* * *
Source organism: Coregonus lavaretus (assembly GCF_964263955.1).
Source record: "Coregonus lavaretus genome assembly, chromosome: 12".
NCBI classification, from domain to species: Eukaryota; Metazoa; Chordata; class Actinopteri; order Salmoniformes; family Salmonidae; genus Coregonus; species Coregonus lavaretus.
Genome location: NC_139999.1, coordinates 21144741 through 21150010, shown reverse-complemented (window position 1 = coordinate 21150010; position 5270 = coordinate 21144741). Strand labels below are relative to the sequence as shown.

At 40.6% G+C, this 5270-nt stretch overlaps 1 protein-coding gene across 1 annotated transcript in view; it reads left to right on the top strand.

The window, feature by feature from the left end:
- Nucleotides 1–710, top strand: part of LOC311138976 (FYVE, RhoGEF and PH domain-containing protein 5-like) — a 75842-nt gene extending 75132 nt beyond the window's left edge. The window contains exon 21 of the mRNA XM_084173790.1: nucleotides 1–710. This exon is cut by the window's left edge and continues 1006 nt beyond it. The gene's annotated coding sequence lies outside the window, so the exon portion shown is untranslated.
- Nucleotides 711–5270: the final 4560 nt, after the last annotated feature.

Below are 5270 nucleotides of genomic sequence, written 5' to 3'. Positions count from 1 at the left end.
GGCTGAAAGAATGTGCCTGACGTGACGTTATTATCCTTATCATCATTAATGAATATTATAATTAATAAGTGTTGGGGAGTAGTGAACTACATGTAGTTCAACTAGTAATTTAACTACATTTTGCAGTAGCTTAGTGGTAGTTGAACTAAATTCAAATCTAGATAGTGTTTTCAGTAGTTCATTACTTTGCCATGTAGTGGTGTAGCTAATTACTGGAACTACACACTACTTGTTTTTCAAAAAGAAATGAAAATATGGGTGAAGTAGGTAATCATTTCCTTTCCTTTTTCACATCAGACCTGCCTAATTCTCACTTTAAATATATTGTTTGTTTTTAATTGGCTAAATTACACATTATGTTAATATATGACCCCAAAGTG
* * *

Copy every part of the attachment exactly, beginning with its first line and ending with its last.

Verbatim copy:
Source organism: Coregonus lavaretus (assembly GCF_964263955.1).
Source record: "Coregonus lavaretus genome assembly, chromosome: 12".
NCBI classification, from domain to species: Eukaryota; Metazoa; Chordata; class Actinopteri; order Salmoniformes; family Salmonidae; genus Coregonus; species Coregonus lavaretus.
Genome location: NC_139999.1, coordinates 21144741 through 21150010, shown reverse-complemented (window position 1 = coordinate 21150010; position 5270 = coordinate 21144741). Strand labels below are relative to the sequence as shown.

At 40.6% G+C, this 5270-nt stretch overlaps 1 protein-coding gene across 1 annotated transcript in view; it reads left to right on the top strand.

The window, feature by feature from the left end:
- Nucleotides 1–710, top strand: part of LOC311138976 (FYVE, RhoGEF and PH domain-containing protein 5-like) — a 75842-nt gene extending 75132 nt beyond the window's left edge. The window contains exon 21 of the mRNA XM_084173790.1: nucleotides 1–710. This exon is cut by the window's left edge and continues 1006 nt beyond it. The gene's annotated coding sequence lies outside the window, so the exon portion shown is untranslated.
- Nucleotides 711–5270: the final 4560 nt, after the last annotated feature.

Below are 5270 nucleotides of genomic sequence, written 5' to 3'. Positions count from 1 at the left end.
GGCTGAAAGAATGTGCCTGACGTGACGTTATTATCCTTATCATCATTAATGAATATTATAATTAATAAGTGTTGGGGAGTAGTGAACTACATGTAGTTCAACTAGTAATTTAACTACATTTTGCAGTAGCTTAGTGGTAGTTGAACTAAATTCAAATCTAGATAGTGTTTTCAGTAGTTCATTACTTTGCCATGTAGTGGTGTAGCTAATTACTGGAACTACACACTACTTGTTTTTCAAAAAGAAATGAAAATATGGGTGAAGTAGGTAATCATTTCCTTTCCTTTTTCACATCAGACCTGCCTAATTCTCACTTTAAATATATTGTTTGTTTTTAATTGGCTAAATTACACATTATGTTAATATATGACCCCAAAGTG